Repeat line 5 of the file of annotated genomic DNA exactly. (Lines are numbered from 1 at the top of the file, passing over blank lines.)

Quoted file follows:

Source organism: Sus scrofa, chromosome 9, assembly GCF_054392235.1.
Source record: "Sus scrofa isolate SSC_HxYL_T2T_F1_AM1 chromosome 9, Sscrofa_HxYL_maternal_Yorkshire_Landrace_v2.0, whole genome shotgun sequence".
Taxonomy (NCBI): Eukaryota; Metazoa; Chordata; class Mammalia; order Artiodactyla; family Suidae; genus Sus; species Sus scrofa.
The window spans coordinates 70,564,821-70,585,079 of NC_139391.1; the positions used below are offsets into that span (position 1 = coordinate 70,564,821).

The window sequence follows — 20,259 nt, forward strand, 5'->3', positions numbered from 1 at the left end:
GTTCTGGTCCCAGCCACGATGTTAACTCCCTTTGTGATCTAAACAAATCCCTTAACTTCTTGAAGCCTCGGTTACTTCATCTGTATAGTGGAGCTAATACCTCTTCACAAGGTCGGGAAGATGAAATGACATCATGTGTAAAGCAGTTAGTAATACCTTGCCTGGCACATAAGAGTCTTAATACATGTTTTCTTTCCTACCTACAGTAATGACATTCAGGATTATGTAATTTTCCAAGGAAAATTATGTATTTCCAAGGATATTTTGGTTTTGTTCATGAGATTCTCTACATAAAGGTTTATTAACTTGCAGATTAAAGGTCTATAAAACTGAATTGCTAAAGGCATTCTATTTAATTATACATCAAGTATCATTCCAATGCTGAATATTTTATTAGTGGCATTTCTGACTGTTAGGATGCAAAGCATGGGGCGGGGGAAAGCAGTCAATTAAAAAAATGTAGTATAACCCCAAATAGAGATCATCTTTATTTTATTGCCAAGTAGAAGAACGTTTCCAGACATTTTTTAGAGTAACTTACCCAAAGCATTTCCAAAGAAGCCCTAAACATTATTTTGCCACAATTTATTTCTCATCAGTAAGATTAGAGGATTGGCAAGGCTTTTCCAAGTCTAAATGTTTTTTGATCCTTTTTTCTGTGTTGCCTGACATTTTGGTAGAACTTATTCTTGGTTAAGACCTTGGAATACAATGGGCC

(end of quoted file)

The window sequence follows — 20,259 nt, forward strand, 5'->3', positions numbered from 1 at the left end: